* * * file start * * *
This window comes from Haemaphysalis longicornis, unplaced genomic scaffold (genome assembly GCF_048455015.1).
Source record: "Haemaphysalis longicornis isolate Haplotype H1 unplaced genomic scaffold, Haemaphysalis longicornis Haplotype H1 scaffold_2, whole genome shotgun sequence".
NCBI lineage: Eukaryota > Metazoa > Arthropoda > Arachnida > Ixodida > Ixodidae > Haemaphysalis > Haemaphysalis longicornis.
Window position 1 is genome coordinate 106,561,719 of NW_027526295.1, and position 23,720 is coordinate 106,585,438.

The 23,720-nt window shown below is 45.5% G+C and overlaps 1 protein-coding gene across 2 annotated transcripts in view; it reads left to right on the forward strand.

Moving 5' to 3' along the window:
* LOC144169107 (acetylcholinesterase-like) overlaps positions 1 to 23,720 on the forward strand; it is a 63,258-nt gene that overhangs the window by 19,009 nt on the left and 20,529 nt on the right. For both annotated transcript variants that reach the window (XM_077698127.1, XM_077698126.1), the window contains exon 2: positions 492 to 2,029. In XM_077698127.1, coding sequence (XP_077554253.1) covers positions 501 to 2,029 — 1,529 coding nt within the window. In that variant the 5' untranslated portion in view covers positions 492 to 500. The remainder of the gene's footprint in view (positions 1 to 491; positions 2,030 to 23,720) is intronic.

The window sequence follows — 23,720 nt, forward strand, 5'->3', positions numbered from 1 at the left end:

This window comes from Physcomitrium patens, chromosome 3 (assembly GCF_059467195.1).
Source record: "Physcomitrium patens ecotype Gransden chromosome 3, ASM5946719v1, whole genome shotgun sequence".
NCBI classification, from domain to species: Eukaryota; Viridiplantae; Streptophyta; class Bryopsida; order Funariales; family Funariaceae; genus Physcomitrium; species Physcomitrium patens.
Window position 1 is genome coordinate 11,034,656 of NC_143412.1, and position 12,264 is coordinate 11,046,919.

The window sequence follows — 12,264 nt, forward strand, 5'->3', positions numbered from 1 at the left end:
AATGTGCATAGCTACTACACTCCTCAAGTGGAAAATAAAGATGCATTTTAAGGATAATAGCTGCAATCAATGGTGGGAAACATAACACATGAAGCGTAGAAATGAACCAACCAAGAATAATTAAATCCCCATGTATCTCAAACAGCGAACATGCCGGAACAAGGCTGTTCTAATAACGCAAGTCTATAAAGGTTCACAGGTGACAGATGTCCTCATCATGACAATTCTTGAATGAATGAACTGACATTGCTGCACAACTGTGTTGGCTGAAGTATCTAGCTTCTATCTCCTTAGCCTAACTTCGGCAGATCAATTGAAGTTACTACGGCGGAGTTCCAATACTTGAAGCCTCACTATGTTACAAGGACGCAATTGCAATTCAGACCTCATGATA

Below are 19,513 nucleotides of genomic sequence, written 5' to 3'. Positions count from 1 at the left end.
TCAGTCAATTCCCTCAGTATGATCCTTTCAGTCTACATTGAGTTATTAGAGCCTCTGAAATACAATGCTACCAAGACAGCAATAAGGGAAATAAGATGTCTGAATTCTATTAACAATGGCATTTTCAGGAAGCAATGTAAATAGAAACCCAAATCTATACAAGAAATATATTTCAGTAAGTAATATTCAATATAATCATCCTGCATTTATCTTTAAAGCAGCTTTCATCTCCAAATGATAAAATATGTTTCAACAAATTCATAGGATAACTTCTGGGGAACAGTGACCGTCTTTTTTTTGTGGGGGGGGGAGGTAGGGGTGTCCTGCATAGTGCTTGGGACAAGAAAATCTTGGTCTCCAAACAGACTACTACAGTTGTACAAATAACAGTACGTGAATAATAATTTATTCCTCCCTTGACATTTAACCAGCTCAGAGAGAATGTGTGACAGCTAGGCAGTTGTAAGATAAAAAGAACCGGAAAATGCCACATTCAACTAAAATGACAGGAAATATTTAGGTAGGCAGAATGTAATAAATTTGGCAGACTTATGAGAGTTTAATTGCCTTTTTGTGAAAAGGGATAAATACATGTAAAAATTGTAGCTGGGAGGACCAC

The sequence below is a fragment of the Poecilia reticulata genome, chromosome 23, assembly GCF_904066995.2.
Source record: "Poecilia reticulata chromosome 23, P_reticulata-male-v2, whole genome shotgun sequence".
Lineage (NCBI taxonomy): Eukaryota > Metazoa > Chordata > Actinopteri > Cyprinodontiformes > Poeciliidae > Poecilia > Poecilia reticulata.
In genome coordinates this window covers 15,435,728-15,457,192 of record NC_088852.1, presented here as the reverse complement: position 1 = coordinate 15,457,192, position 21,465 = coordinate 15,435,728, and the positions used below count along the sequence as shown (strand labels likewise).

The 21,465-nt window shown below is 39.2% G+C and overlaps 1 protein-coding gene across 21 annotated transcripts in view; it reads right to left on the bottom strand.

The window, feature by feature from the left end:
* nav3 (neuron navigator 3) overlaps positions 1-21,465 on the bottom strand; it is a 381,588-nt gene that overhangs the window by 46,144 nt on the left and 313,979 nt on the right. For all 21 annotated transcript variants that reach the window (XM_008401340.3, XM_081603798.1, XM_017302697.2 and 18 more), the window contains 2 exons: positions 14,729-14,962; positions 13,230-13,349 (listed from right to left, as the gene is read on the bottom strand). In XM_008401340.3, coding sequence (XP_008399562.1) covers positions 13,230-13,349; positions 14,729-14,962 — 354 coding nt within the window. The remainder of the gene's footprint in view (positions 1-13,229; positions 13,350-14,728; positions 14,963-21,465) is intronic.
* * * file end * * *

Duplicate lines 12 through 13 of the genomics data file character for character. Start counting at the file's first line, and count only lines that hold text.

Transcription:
Window position 1 is genome coordinate 11,034,656 of NC_143412.1, and position 12,264 is coordinate 11,046,919.

The window sequence follows — 12,264 nt, forward strand, 5'->3', positions numbered from 1 at the left end: